Sometimes it seems that we Canadians can only see ourselves the way the rest of the world sees us - as one small group of people on the world's second-largest political land mass. We don't contemplate the differences between us, unless we think about Quebec, or maybe even Newfoundland.
It wasn’t until 2004 that I realised that not all dialects of non-Newfoundland Canadian English are the same. I had travelled to Winnipeg in August of that year to attend a work conference for all members of the various legal departments across the company for a total of twenty people.
On the first night of the trip, the General Counsel hosted a dinner party for all of us at his home in the thick of mosquito season. He had one of those fancy electronic mosquito fences around his place, so we weren’t bitten too badly. I thought nothing could top black fly season in Algonquin. I was wrong!
Dinner was a lovely grand turkey dinner with all the trimmings. A little unusual for August, but turkey is probably the easiest thing to prepare for such a large crowd. The food was comfy, delicious, and made us all feel right at home, like one big family (which was one of the objectives of the trip).
After dinner, we were helping to tidy up when one of the lawyers wanted to know about the “dainties” that were coming out.
We Torontonians froze, and gave the lawyer and the others a curious look. We wanted to know exactly what kind of dinner party we had been invited to, and just how these people in Winnipeg, who seemed so mild-mannered and meek, spent their summer evenings!
“Excuse me,” one of the Toronto legal assistants called out, “Did you say ‘dainties’?”
“Yeah,” the lawyer replied, “don’t you guys have dainties in Toronto?”
“We do,” I said, “but they’re not exactly appropriate to show at dinner.”
There were enough raised eyebrows to lift the roof off of the house.
“You know, dainties,” said one of the Winnipeg legal assistants, “little cakes, biscuity things, we put them in little paper cups on a tray…”
“OH!” gasped all of the Torontonians with relief. “You mean pastries and petit fours!”
“Well, what did you think we meant?”
We told her.
After the dainty miscommunication, the Winnipeggers introduced us to another "new" word in their non-accented dialect.
“And Sue even got a shmoo!" one of the Winnipeg assistants cried.
We Torontonians had no clue what that meant. To me, Shmoo was the little white ghost cartoon creature from Saturday mornings.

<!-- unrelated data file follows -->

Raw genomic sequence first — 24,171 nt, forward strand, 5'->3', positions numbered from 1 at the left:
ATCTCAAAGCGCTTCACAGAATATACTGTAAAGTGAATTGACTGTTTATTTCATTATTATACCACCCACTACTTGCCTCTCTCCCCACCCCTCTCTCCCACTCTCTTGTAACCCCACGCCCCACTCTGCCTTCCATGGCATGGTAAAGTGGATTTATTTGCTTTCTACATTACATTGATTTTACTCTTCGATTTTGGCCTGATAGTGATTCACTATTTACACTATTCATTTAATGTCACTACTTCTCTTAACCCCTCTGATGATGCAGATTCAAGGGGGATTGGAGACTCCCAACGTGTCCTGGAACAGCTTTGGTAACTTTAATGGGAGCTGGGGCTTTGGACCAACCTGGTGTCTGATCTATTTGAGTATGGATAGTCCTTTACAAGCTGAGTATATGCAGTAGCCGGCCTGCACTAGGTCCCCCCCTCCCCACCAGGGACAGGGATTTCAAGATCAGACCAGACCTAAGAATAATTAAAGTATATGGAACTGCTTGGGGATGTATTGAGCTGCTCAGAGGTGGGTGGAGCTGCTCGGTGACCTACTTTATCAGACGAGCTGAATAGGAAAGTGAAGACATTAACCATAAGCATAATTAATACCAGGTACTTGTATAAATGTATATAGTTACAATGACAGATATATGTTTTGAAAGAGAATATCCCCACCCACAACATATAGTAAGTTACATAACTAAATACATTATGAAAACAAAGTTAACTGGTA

“Okay, we give up,” said a Torontonian, “What the hell is a shmoo?”The Winnipeggers gasped.
“Oh, you don’t know the shmoo? You’ve gotta have the shmoo!”
And that’s when they brought in this huge cake iced with the whitest cream, served with a gravy boat of butterscotch sauce. My Torontonian boss called it a Baked Alaska. He was promptly yelled at by every Winnipegger in the room.
So we each had a slice of shmoo and some dainties. And that shmoo – perfect chiffon cake with the crunch of nuts and billowy Chantilly cream drizzled with just the right amount of butterscotch – was incredible. It looks as if it's going to be rich, heavy, and ladened with sugary sweetness. It is, in fact, the opposite. It is a very light, well-balanced dessert, depending on how much sauce you drizzle overtop or have on the side.
It makes me sad (though it makes my hips happy) to think that they only have this in Winnipeg. When I asked for the recipe, I was told that nobody makes their own shmoo – there are arguments over which bakery in Winnipeg makes the best shmoo, and people choose their affiliations and order shmoos from their favourite bakery.
Since we don’t have that luxury in the GTA (and if there is a place around here that sells shmoo, will someone let me know?), I had to make my own shmoo. The pictures here are of the shmoo I made for our Canada Day dessert this year courtesy of the recipe from Canadian Living. It’s not that difficult once you can make a chiffon cake. But the Winnipeggers are right – there is nothing like the taste of a shmoo in Winnipeg, with some dainties on the side!
Hint: use your favourite butterscotch sauce recipe. The one from the link above ends up giving you a sauce with a fudgelike consistency, and has to be monitored carefully so it doesn't end up becoming candy.